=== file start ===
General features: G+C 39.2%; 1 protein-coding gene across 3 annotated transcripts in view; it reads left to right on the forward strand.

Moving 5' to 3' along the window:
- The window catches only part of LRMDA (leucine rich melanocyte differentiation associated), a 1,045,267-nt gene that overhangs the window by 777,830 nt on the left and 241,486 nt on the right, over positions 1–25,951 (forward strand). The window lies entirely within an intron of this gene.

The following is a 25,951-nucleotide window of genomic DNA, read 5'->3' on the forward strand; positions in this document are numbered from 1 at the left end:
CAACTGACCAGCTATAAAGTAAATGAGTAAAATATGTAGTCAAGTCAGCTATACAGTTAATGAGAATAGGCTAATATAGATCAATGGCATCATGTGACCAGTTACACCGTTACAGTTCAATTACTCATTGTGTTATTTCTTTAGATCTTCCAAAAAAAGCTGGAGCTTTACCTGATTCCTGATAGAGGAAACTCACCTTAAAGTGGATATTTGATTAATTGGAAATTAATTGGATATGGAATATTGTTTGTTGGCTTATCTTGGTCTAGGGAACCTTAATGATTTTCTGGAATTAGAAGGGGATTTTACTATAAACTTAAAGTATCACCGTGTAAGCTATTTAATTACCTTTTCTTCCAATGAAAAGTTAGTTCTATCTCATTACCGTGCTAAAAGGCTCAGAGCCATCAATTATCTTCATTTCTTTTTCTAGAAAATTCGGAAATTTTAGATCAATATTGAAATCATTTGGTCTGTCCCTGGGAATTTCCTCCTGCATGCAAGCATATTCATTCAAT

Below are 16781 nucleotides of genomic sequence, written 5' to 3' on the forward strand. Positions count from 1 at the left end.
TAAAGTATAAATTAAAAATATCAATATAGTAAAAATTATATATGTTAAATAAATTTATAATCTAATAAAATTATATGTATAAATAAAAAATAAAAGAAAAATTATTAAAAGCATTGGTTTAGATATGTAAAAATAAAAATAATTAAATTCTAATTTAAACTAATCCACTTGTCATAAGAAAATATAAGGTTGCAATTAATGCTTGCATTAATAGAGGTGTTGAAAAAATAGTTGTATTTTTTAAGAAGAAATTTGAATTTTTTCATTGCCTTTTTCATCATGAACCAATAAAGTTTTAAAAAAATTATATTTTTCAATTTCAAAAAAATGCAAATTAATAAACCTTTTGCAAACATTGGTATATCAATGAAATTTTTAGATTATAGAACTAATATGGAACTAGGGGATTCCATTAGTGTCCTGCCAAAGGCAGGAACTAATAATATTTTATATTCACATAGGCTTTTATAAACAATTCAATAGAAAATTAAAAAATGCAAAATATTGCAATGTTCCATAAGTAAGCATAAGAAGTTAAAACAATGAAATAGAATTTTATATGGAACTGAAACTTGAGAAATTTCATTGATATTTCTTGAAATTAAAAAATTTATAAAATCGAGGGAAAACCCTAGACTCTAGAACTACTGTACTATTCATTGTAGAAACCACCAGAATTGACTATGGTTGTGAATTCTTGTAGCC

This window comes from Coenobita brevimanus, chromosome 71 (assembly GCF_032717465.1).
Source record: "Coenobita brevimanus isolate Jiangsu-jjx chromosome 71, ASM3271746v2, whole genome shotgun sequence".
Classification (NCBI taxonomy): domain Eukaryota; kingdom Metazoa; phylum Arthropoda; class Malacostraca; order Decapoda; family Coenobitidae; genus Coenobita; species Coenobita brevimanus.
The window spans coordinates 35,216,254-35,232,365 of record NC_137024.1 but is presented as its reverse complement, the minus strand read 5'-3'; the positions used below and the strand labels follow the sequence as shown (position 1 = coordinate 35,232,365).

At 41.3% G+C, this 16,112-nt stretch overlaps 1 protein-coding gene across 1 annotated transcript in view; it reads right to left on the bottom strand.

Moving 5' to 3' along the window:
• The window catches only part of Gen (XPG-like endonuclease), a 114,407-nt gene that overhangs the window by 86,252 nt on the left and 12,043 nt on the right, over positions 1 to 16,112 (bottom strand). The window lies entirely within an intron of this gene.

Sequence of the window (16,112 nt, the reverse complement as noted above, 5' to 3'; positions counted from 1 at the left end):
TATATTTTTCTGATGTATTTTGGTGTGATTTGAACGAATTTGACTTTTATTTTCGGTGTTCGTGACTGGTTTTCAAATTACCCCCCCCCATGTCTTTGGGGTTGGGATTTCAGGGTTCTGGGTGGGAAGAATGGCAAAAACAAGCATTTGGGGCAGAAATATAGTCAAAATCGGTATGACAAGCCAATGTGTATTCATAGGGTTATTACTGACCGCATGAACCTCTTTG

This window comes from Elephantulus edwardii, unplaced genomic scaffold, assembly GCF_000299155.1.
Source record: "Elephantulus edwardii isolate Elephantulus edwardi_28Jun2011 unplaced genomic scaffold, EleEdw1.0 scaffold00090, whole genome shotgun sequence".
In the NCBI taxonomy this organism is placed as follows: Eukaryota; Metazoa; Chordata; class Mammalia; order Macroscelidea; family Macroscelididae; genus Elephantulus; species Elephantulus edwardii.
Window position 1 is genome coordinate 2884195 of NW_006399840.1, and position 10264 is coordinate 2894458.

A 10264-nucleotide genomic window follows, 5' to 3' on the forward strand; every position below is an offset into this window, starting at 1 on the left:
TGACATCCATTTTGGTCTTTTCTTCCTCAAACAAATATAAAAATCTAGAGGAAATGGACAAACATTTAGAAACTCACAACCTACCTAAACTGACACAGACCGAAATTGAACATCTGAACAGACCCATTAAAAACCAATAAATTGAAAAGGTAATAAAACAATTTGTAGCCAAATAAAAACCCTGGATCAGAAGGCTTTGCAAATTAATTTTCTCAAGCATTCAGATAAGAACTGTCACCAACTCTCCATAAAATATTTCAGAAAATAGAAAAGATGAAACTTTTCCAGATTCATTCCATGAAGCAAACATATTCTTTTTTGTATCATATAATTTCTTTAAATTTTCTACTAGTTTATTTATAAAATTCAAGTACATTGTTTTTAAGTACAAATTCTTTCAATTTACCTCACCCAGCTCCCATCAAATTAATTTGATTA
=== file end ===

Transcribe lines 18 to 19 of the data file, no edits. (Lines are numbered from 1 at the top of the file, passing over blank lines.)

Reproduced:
Source record: "Elephantulus edwardii isolate Elephantulus edwardi_28Jun2011 unplaced genomic scaffold, EleEdw1.0 scaffold00090, whole genome shotgun sequence".
In the NCBI taxonomy this organism is placed as follows: Eukaryota; Metazoa; Chordata; class Mammalia; order Macroscelidea; family Macroscelididae; genus Elephantulus; species Elephantulus edwardii.